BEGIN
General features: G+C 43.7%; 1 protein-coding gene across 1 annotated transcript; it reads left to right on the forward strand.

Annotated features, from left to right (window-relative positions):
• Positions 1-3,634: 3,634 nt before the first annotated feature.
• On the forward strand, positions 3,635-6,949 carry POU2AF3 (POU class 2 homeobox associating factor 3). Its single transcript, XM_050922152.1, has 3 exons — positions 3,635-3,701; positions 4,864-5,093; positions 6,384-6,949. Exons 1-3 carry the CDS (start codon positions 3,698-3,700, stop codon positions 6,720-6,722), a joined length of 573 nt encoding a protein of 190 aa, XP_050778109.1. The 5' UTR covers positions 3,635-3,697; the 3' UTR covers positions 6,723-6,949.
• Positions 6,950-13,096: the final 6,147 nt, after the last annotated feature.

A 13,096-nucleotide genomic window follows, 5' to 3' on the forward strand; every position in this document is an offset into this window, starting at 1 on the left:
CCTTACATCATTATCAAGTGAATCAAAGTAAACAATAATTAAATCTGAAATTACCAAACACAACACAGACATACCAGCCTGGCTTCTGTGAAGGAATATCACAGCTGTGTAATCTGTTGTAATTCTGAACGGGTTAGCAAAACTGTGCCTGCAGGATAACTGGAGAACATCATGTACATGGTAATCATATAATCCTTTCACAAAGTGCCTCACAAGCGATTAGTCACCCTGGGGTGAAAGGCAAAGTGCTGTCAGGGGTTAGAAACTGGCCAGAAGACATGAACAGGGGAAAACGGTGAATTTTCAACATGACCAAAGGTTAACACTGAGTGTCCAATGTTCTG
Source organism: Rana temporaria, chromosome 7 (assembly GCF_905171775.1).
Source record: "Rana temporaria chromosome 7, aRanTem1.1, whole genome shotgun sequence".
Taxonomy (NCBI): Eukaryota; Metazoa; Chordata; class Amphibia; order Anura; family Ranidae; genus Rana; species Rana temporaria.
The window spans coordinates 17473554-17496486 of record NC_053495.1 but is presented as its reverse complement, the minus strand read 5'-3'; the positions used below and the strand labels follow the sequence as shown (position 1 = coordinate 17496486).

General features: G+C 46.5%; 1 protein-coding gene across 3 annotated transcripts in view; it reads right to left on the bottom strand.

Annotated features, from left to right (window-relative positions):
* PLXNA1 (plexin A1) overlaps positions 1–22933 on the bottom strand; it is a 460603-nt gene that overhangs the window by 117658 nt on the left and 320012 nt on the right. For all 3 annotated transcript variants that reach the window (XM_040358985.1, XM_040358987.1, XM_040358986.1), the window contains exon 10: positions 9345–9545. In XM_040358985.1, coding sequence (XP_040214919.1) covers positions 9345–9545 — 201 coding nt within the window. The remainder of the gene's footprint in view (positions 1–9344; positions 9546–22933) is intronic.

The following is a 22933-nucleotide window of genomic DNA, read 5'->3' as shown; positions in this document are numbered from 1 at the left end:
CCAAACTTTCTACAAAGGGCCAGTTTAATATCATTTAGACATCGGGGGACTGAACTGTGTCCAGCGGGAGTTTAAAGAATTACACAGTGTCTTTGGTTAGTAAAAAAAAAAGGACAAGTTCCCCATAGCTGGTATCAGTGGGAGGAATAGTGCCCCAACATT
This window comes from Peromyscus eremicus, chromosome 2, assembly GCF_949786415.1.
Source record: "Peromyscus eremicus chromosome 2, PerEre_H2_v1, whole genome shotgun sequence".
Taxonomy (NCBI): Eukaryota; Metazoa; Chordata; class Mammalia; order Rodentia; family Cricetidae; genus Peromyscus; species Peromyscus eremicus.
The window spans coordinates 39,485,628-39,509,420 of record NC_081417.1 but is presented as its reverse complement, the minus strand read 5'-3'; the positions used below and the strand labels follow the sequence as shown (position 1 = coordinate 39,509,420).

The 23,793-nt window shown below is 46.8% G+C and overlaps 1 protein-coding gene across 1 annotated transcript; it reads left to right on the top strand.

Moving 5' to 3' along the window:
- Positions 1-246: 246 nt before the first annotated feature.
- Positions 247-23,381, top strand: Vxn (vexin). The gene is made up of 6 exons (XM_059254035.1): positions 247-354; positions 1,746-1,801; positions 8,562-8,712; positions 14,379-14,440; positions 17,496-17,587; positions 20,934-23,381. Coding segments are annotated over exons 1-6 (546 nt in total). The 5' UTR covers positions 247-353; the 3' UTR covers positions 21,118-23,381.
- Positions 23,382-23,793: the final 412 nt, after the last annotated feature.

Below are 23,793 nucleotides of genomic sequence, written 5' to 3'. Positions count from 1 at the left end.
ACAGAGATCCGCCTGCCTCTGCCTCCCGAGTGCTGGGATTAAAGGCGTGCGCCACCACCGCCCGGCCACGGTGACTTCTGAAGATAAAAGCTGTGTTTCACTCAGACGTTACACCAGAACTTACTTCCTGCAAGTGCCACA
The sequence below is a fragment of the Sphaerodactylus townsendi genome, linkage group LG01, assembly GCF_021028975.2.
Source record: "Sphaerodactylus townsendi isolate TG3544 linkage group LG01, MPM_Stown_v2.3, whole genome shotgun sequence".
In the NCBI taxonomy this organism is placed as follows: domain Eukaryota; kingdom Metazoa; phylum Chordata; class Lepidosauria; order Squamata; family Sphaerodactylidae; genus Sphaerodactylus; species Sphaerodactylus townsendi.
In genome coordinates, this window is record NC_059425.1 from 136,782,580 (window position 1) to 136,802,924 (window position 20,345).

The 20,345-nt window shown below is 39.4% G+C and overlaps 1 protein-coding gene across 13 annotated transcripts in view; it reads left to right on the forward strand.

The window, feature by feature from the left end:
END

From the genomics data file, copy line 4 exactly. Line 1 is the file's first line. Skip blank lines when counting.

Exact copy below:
• On the forward strand, positions 3,635-6,949 carry POU2AF3 (POU class 2 homeobox associating factor 3). Its single transcript, XM_050922152.1, has 3 exons — positions 3,635-3,701; positions 4,864-5,093; positions 6,384-6,949. Exons 1-3 carry the CDS (start codon positions 3,698-3,700, stop codon positions 6,720-6,722), a joined length of 573 nt encoding a protein of 190 aa, XP_050778109.1. The 5' UTR covers positions 3,635-3,697; the 3' UTR covers positions 6,723-6,949.